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Primary Key, Unique Key

Exploration of different types, concepts and meanings about “keys”. Discussion includes primary keys, unique keys, the Key+ column on the Design page and more.

Primary Key

In the relational database model a primary key is a specific choice of a minimal set of columns that uniquely specify or identify a row in a table (relation). Most tables have more than one sets of columns that can be combined to make a unique key – a single column or combination of columns in a table that ensures every row in the table is uniquely identified. A primary key can be based on one or more columns, such as first and last name, a sales order number, etc.

The primary key provides a means to uniquely identity every row, using data within the row. 

Unique Keys, Candidate Keys/Alternate Keys

In relational database management systems, a every unique key is known as a candidate key or alternate keys. All the candidate keys of a table can uniquely identify the rows (records) of the table, but only one of them is used as the primary key of the table. The remaining candidate keys are called unique keys because they can uniquely identify a record in a table. Unique keys can consist of multiple (concatenated) columns.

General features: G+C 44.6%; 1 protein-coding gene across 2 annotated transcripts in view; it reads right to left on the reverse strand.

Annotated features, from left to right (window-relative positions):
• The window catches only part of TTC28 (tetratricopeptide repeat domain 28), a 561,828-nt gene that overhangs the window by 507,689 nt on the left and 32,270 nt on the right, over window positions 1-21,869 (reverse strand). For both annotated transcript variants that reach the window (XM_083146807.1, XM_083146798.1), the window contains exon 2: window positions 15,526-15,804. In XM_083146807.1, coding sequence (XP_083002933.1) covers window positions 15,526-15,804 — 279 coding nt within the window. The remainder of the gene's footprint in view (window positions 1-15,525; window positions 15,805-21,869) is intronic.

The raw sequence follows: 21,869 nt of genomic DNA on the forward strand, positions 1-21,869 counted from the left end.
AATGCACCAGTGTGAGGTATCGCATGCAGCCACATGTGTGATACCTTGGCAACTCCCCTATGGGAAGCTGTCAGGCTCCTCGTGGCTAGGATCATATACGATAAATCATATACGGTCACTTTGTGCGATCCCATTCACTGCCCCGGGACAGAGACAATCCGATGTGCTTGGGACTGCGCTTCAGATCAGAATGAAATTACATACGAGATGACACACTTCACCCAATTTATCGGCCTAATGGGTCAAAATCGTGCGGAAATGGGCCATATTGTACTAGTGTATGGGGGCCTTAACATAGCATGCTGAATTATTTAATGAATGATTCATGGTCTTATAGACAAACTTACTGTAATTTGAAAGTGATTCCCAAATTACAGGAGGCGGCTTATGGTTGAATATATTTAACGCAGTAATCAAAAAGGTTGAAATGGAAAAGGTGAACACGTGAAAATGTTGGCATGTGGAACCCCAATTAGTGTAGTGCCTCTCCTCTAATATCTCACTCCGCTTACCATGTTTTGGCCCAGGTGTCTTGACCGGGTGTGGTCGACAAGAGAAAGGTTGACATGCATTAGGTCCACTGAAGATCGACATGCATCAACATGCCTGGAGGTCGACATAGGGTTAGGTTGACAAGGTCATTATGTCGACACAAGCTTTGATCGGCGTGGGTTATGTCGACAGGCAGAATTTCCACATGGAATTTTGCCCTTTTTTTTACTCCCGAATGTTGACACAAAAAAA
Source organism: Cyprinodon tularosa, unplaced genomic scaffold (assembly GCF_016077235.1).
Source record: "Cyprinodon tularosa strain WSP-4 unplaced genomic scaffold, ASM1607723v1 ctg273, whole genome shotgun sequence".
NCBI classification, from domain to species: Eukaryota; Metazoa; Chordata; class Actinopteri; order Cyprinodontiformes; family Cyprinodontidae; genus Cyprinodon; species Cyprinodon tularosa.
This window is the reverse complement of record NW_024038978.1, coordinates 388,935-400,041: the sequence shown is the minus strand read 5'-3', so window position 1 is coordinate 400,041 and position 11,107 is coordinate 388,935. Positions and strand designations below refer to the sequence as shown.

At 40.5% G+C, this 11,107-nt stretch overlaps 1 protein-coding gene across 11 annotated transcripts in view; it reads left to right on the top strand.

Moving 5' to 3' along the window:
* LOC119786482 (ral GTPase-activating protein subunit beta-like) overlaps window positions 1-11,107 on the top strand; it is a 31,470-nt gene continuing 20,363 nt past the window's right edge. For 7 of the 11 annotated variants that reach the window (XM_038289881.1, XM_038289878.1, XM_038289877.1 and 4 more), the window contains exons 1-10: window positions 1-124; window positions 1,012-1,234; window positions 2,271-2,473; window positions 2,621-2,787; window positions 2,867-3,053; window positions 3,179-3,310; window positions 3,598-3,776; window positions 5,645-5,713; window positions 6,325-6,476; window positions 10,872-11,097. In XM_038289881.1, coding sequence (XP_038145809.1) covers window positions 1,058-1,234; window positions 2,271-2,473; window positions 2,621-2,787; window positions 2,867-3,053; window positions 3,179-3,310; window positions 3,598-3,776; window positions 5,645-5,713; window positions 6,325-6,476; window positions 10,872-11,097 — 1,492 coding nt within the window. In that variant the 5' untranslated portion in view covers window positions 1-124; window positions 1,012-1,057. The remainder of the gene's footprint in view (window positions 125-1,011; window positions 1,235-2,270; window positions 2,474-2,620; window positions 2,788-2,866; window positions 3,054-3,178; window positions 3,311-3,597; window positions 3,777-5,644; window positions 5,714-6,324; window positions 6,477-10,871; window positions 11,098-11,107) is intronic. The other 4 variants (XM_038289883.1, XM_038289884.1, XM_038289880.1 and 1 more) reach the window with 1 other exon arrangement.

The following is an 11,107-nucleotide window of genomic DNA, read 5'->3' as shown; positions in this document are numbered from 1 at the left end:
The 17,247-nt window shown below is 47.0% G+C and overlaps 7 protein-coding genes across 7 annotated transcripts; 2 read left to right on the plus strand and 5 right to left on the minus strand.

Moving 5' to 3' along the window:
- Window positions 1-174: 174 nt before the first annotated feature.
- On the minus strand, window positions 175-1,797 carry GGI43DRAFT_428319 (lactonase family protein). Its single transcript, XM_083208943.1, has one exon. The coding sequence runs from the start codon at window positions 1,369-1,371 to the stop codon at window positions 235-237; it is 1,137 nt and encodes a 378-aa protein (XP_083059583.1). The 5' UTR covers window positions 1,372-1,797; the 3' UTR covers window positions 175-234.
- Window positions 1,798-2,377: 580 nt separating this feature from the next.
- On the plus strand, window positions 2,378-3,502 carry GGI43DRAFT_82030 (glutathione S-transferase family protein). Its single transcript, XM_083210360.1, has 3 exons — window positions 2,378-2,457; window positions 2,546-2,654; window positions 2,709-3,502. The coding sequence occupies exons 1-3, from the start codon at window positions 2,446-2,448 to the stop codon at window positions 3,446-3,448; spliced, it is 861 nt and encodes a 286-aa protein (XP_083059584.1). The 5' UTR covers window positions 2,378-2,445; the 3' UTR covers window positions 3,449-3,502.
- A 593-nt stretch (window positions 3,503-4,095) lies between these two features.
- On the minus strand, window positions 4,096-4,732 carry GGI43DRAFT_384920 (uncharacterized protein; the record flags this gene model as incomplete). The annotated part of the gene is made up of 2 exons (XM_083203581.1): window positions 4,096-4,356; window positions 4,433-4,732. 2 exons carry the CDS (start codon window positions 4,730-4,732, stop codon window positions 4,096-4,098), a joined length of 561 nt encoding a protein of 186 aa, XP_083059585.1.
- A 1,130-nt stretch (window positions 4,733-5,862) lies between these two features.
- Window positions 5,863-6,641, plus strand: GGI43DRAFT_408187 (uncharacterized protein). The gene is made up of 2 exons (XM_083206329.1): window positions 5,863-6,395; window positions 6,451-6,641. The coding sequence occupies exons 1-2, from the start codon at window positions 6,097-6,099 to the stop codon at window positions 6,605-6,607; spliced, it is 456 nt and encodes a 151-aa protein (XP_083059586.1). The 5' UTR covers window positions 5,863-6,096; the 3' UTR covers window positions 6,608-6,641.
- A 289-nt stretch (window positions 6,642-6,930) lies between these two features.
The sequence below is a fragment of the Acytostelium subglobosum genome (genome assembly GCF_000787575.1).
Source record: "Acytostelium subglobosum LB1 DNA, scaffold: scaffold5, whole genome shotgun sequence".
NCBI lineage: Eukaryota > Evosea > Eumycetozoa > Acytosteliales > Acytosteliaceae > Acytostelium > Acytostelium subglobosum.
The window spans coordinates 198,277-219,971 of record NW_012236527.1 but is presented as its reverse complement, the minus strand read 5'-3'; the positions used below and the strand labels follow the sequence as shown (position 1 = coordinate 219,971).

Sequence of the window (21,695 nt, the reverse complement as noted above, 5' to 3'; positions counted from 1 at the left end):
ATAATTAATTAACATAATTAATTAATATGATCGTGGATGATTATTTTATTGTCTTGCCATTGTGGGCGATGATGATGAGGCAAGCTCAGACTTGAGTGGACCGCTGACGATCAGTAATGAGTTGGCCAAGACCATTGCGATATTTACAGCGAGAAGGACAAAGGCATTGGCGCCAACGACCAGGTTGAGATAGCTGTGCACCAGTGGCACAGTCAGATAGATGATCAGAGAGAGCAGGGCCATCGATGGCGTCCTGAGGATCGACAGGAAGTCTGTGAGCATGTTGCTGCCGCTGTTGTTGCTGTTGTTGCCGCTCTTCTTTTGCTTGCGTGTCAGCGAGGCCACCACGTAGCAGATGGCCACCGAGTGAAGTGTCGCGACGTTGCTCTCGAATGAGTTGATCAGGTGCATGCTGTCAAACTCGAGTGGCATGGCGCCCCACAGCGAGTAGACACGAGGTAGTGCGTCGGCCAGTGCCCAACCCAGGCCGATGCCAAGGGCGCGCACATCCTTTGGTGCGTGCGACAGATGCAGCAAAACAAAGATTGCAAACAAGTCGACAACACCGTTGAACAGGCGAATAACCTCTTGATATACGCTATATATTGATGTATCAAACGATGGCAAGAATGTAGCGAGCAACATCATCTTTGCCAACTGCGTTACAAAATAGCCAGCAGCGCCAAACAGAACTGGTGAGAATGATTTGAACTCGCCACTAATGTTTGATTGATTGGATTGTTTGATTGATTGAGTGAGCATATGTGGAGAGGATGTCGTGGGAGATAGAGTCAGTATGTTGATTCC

Related Concepts

Key+ Logical Key

The Design page designates one or more columns/fields as logical keys. They are called logical keys because the keys or indexes may only exist temporarily during the Load process.
Depending on context the Key+ keys may or may not be unique or primary keys.

For more about Key+ logical keys see ETL+ Design Page.

Identity Columns in MS SQL Server

SQL Server has a feature called Identity columns that can be used for generating key values. The identity property on a column generates values from a seed and an increment.

Unique Identifier – Universally Unique Identifier or Globally Unique Identifier

Unique identifier is a term often used as a type of key that ensure uniqueness across different systems or databases. Also known as a UUID (Universally Unique Identifier) or GUID (Globally Unique Identifier). A unique identifier is a specific type of identifier used to uniquely identify a resource or entity that is unique across different systems or databases. Unique identifiers are typically used when there is a need for globally unique identification such as when integrating data from multiple sources.

In summary, a unique key is a database concept used to enforce uniqueness within a table, while a unique identifier is a more general term referring to a unique identification code or value, often used for cross-system or global identification purposes.

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